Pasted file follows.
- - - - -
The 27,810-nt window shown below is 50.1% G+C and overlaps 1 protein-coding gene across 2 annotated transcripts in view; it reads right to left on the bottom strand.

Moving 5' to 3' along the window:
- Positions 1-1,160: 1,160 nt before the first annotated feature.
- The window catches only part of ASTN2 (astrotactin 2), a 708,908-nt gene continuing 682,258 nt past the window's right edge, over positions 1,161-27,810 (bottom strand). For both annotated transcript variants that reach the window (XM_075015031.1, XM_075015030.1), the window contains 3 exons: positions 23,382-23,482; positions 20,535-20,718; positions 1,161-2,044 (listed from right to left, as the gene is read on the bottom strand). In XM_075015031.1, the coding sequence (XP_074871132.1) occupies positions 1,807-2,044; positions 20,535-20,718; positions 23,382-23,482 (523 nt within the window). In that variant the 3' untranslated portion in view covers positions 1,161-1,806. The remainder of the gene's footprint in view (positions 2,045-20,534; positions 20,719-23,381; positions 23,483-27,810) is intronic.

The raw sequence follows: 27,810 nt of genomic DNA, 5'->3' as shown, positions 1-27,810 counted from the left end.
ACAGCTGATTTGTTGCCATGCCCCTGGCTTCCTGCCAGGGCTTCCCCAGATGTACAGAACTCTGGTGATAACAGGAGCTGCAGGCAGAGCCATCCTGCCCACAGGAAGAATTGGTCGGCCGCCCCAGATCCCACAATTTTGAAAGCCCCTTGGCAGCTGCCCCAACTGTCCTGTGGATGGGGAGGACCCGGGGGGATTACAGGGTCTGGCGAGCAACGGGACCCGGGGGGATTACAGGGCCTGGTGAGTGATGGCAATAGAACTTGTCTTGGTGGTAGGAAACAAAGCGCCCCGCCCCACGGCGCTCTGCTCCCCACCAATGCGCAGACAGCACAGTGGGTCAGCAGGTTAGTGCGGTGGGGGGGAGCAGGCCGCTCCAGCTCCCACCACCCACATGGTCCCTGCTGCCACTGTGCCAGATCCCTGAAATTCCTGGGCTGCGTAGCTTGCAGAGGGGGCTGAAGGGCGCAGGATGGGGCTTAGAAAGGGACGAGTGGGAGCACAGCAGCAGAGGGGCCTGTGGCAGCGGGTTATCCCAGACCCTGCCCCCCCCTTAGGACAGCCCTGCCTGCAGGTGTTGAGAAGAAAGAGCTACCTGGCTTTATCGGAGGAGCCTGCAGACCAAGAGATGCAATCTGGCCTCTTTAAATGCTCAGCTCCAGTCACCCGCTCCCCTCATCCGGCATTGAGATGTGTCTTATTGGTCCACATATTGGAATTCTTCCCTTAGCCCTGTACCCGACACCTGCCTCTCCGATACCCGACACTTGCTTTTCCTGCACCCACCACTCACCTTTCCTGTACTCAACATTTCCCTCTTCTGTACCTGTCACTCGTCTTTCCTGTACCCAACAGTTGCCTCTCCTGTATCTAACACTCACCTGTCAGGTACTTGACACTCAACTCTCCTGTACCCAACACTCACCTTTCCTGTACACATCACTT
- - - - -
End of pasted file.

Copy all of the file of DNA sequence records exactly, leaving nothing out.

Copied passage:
The 27,810-nt window shown below is 50.1% G+C and overlaps 1 protein-coding gene across 2 annotated transcripts in view; it reads right to left on the bottom strand.

Moving 5' to 3' along the window:
- Positions 1-1,160: 1,160 nt before the first annotated feature.
- The window catches only part of ASTN2 (astrotactin 2), a 708,908-nt gene continuing 682,258 nt past the window's right edge, over positions 1,161-27,810 (bottom strand). For both annotated transcript variants that reach the window (XM_075015031.1, XM_075015030.1), the window contains 3 exons: positions 23,382-23,482; positions 20,535-20,718; positions 1,161-2,044 (listed from right to left, as the gene is read on the bottom strand). In XM_075015031.1, the coding sequence (XP_074871132.1) occupies positions 1,807-2,044; positions 20,535-20,718; positions 23,382-23,482 (523 nt within the window). In that variant the 3' untranslated portion in view covers positions 1,161-1,806. The remainder of the gene's footprint in view (positions 2,045-20,534; positions 20,719-23,381; positions 23,483-27,810) is intronic.

The raw sequence follows: 27,810 nt of genomic DNA, 5'->3' as shown, positions 1-27,810 counted from the left end.
ACAGCTGATTTGTTGCCATGCCCCTGGCTTCCTGCCAGGGCTTCCCCAGATGTACAGAACTCTGGTGATAACAGGAGCTGCAGGCAGAGCCATCCTGCCCACAGGAAGAATTGGTCGGCCGCCCCAGATCCCACAATTTTGAAAGCCCCTTGGCAGCTGCCCCAACTGTCCTGTGGATGGGGAGGACCCGGGGGGATTACAGGGTCTGGCGAGCAACGGGACCCGGGGGGATTACAGGGCCTGGTGAGTGATGGCAATAGAACTTGTCTTGGTGGTAGGAAACAAAGCGCCCCGCCCCACGGCGCTCTGCTCCCCACCAATGCGCAGACAGCACAGTGGGTCAGCAGGTTAGTGCGGTGGGGGGGAGCAGGCCGCTCCAGCTCCCACCACCCACATGGTCCCTGCTGCCACTGTGCCAGATCCCTGAAATTCCTGGGCTGCGTAGCTTGCAGAGGGGGCTGAAGGGCGCAGGATGGGGCTTAGAAAGGGACGAGTGGGAGCACAGCAGCAGAGGGGCCTGTGGCAGCGGGTTATCCCAGACCCTGCCCCCCCCTTAGGACAGCCCTGCCTGCAGGTGTTGAGAAGAAAGAGCTACCTGGCTTTATCGGAGGAGCCTGCAGACCAAGAGATGCAATCTGGCCTCTTTAAATGCTCAGCTCCAGTCACCCGCTCCCCTCATCCGGCATTGAGATGTGTCTTATTGGTCCACATATTGGAATTCTTCCCTTAGCCCTGTACCCGACACCTGCCTCTCCGATACCCGACACTTGCTTTTCCTGCACCCACCACTCACCTTTCCTGTACTCAACATTTCCCTCTTCTGTACCTGTCACTCGTCTTTCCTGTACCCAACAGTTGCCTCTCCTGTATCTAACACTCACCTGTCAGGTACTTGACACTCAACTCTCCTGTACCCAACACTCACCTTTCCTGTACACATCACTT